Commons pubs vote ‘hugely damaging’

Published: Wednesday 19th November 2014 by The News Editor

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Britain’s biggest pub landlord today warned that a vote by MPs to reform the historic “beer tie” between tenants and pub companies could result in a fresh wave of closures and major job losses.

Enterprise Inns said yesterday’s successful Commons rebellion “threatens to have serious unintended consequences for publicans and the industry at large”.

The British Beer and Pub Association (BBPA) said the vote was “hugely damaging” and that the Government’s own research showed it would result in 1,400 more pubs closing, with 7,000 job losses.

But the Campaign for Real Ale (Camra) said the change would secure the future of pubs, helping them to stay open and ensure the cost of a pint remained affordable. It was also backed by the Federation of Small Businesses (FSB).

The vote saw the Government suffer its first legislative defeat – by 25 votes – as Tory and Liberal Democrat MPs rebelled against the Coalition to support an amendment to the Small Business, Enterprise and Employment Bill.

It will mean pub tenants tied to big companies being able to demand a “market rent only” (MRO) agreement from them.

Currently, tied pubs exclusively buy alcohol products from the parent company in return for reduced rent on the premises and other benefits but there are widespread concerns and complaints about the abuse of the practice by big firms.

Liberal Democrat MP Greg Mulholland, who proposed the reform, said it would “simply bring back market forces into a sector that frankly has become grotesquely anti-competitive”.

Mr Mulholland stressed that his market rent only plans would come in gradually over five years.

It would only be triggered at key points in the cycle of a lease or tenancy, such as rent reviews, lease renewals or on the sale of the title of a property, or if there was a major change in prices or circumstances such as a cheaper pub opening next door.

This period would then be followed by two potential periods of negotiation between the pub and the larger owning company with an independent surveyor to adjudicate over any differences in opinion.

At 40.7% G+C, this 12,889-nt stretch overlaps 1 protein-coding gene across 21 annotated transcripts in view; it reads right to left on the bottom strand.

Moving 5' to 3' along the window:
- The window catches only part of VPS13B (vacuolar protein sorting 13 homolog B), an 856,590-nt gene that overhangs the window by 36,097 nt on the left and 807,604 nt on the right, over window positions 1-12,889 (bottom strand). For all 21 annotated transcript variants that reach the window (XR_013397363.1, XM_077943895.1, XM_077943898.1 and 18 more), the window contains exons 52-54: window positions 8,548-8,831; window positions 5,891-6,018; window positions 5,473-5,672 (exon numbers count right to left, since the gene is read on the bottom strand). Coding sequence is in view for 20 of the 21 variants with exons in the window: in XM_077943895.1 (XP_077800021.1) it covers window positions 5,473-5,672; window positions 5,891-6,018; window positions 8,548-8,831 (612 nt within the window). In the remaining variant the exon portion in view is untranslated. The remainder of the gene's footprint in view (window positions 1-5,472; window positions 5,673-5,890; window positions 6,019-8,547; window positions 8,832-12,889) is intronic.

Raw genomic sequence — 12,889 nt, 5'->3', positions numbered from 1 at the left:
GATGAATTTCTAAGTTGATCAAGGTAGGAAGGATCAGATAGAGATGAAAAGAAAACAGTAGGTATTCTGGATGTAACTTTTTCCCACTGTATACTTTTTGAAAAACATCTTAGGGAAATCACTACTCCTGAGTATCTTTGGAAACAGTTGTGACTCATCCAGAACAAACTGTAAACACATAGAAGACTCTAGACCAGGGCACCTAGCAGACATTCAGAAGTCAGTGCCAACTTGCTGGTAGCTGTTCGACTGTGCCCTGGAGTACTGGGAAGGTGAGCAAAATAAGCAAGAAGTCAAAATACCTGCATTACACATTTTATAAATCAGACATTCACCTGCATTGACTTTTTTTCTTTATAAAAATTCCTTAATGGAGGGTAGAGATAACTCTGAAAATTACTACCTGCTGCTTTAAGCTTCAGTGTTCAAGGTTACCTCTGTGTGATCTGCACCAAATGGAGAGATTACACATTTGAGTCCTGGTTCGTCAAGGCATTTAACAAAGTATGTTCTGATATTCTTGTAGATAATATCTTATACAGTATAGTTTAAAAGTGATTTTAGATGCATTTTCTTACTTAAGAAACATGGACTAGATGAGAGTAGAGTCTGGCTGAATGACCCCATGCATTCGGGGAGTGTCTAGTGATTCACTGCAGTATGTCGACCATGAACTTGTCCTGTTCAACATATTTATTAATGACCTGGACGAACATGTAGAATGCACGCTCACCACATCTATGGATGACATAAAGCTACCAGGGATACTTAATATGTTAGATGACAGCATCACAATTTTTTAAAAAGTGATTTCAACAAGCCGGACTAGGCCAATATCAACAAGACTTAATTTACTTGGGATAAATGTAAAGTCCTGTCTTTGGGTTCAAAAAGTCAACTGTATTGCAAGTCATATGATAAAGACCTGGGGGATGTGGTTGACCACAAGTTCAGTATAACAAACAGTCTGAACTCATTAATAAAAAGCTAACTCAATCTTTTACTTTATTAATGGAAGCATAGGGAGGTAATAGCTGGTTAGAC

But Simon Townsend, chief executive of leased and tenanted pub operator Enterprise, which has 5,500 pubs, sounded a grim warning.

He said: “This amendment, which was not supported by the Government, threatens to have serious unintended consequences for publicans and the industry at large.”

He said a Government review had rejected the “market rent only option” as damaging to pubs, communities and the wider industry, and would lead to “widespread pub closures, significant job losses and reduced investment in the sector”.

Mr Townsend added: “We continue to believe the tie offers the best operating model for the vast majority of our publicans.

“In light of yesterday’s vote we will continue to assess all options to safeguard the interests of both our publicans and shareholders.

“In the meantime we will monitor the situation closely and await the Government’s response to this unwelcome development.”

BBPA chief executive Brigid Simmonds said: “This change effectively breaks the ‘beer tie’, which has served Britain’s unique pub industry well for nearly 400 years.

“It would hugely damage investment, jobs, and results in 1,400 more pubs closing, with 7,000 job losses – as the Government’s own research shows.”

But Camra chief executive Tim Page said: “Allowing over 13,000 pub tenants tied to the large pub companies the option of buying beer on the open market at competitive prices will help keep pubs open and ensure the cost of a pint to consumers remains affordable.

“The large pub companies will no longer be able to charge their tenants prices up to 60 pence a pint higher than open market prices.”

FSB national chairman John Allan said: “The freedom to stock a wider range of beers will provide a boost to local economies while giving consumers greater choice.”

Punch Taverns, which has around 4,000 leased and tenanted pubs, said the reform “would have significant adverse consequences for Britain’s community pubs”.

It said the Government had earlier rejected the mandatory “free-of-tie” option of tenants as it was likely to have caused uncertainty and “unnecessarily risked leading to higher levels of pub closures and job losses”.

The group said: “The Government’s own research indicated that breaking the tie would be expected to result in between 700 and 1,400 more pubs closing with 3,700 to 7,000 job losses.

“Furthermore, we believe that the amendment would be likely to have the effect of reducing pub investment, reducing consumer choice and exposing tenants to higher fixed rents, reduced levels of support and greater risk of failure.

“We are currently considering the potential impact of the amended Bill on Punch, including the implications for our substantial pub investment programme and our disposal plans.”

Shares in the group were down 9% while Enterprise fell 14% and Spirit Pub Company was 6% lower.

Published: Wednesday 19th November 2014 by The News Editor

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